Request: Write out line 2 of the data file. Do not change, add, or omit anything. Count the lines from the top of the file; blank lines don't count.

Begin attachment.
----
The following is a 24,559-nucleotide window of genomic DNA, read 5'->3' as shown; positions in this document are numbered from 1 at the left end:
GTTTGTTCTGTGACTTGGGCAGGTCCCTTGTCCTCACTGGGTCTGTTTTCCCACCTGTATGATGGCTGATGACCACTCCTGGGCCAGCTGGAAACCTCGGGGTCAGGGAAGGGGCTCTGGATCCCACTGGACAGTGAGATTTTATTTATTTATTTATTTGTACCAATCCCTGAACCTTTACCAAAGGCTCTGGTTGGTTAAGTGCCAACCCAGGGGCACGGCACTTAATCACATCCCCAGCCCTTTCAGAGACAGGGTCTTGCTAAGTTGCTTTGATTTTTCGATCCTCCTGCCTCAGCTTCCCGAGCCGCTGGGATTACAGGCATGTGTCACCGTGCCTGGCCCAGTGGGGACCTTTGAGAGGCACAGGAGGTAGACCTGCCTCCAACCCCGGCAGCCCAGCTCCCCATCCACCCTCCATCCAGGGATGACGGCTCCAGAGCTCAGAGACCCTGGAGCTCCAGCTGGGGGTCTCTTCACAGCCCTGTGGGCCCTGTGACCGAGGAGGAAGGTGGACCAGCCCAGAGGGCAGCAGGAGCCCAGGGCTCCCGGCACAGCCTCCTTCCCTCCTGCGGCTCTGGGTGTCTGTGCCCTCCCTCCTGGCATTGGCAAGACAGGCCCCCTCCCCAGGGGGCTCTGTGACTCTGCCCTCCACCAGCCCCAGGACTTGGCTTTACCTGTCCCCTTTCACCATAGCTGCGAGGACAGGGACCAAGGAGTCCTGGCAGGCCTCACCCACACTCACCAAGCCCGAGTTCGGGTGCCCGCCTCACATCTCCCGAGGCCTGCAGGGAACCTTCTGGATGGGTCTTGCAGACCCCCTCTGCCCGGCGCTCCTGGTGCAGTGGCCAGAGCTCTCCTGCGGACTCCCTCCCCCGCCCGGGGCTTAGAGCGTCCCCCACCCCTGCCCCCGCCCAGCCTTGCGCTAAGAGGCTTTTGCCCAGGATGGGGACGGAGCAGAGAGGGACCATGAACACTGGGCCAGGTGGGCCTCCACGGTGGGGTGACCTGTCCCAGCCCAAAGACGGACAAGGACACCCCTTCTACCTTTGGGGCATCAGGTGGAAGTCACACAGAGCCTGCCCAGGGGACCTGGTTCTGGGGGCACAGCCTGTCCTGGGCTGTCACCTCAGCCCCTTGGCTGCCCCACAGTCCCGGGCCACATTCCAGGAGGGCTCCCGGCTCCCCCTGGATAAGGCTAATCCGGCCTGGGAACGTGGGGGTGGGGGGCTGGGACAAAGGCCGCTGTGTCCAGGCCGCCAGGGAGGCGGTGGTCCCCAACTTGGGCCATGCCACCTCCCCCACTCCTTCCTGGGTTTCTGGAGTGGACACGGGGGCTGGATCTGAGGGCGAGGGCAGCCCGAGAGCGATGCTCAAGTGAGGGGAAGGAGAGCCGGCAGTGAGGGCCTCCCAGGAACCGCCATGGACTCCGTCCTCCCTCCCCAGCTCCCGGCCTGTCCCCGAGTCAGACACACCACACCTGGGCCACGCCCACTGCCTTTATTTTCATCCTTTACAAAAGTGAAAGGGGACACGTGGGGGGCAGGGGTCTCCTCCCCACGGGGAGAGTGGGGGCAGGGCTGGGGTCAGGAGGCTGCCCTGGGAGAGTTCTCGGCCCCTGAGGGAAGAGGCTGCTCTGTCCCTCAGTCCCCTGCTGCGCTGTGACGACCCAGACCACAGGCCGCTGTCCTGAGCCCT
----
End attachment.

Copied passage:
GTTTGTTCTGTGACTTGGGCAGGTCCCTTGTCCTCACTGGGTCTGTTTTCCCACCTGTATGATGGCTGATGACCACTCCTGGGCCAGCTGGAAACCTCGGGGTCAGGGAAGGGGCTCTGGATCCCACTGGACAGTGAGATTTTATTTATTTATTTATTTGTACCAATCCCTGAACCTTTACCAAAGGCTCTGGTTGGTTAAGTGCCAACCCAGGGGCACGGCACTTAATCACATCCCCAGCCCTTTCAGAGACAGGGTCTTGCTAAGTTGCTTTGATTTTTCGATCCTCCTGCCTCAGCTTCCCGAGCCGCTGGGATTACAGGCATGTGTCACCGTGCCTGGCCCAGTGGGGACCTTTGAGAGGCACAGGAGGTAGACCTGCCTCCAACCCCGGCAGCCCAGCTCCCCATCCACCCTCCATCCAGGGATGACGGCTCCAGAGCTCAGAGACCCTGGAGCTCCAGCTGGGGGTCTCTTCACAGCCCTGTGGGCCCTGTGACCGAGGAGGAAGGTGGACCAGCCCAGAGGGCAGCAGGAGCCCAGGGCTCCCGGCACAGCCTCCTTCCCTCCTGCGGCTCTGGGTGTCTGTGCCCTCCCTCCTGGCATTGGCAAGACAGGCCCCCTCCCCAGGGGGCTCTGTGACTCTGCCCTCCACCAGCCCCAGGACTTGGCTTTACCTGTCCCCTTTCACCATAGCTGCGAGGACAGGGACCAAGGAGTCCTGGCAGGCCTCACCCACACTCACCAAGCCCGAGTTCGGGTGCCCGCCTCACATCTCCCGAGGCCTGCAGGGAACCTTCTGGATGGGTCTTGCAGACCCCCTCTGCCCGGCGCTCCTGGTGCAGTGGCCAGAGCTCTCCTGCGGACTCCCTCCCCCGCCCGGGGCTTAGAGCGTCCCCCACCCCTGCCCCCGCCCAGCCTTGCGCTAAGAGGCTTTTGCCCAGGATGGGGACGGAGCAGAGAGGGACCATGAACACTGGGCCAGGTGGGCCTCCACGGTGGGGTGACCTGTCCCAGCCCAAAGACGGACAAGGACACCCCTTCTACCTTTGGGGCATCAGGTGGAAGTCACACAGAGCCTGCCCAGGGGACCTGGTTCTGGGGGCACAGCCTGTCCTGGGCTGTCACCTCAGCCCCTTGGCTGCCCCACAGTCCCGGGCCACATTCCAGGAGGGCTCCCGGCTCCCCCTGGATAAGGCTAATCCGGCCTGGGAACGTGGGGGTGGGGGGCTGGGACAAAGGCCGCTGTGTCCAGGCCGCCAGGGAGGCGGTGGTCCCCAACTTGGGCCATGCCACCTCCCCCACTCCTTCCTGGGTTTCTGGAGTGGACACGGGGGCTGGATCTGAGGGCGAGGGCAGCCCGAGAGCGATGCTCAAGTGAGGGGAAGGAGAGCCGGCAGTGAGGGCCTCCCAGGAACCGCCATGGACTCCGTCCTCCCTCCCCAGCTCCCGGCCTGTCCCCGAGTCAGACACACCACACCTGGGCCACGCCCACTGCCTTTATTTTCATCCTTTACAAAAGTGAAAGGGGACACGTGGGGGGCAGGGGTCTCCTCCCCACGGGGAGAGTGGGGGCAGGGCTGGGGTCAGGAGGCTGCCCTGGGAGAGTTCTCGGCCCCTGAGGGAAGAGGCTGCTCTGTCCCTCAGTCCCCTGCTGCGCTGTGACGACCCAGACCACAGGCCGCTGTCCTGAGCCCT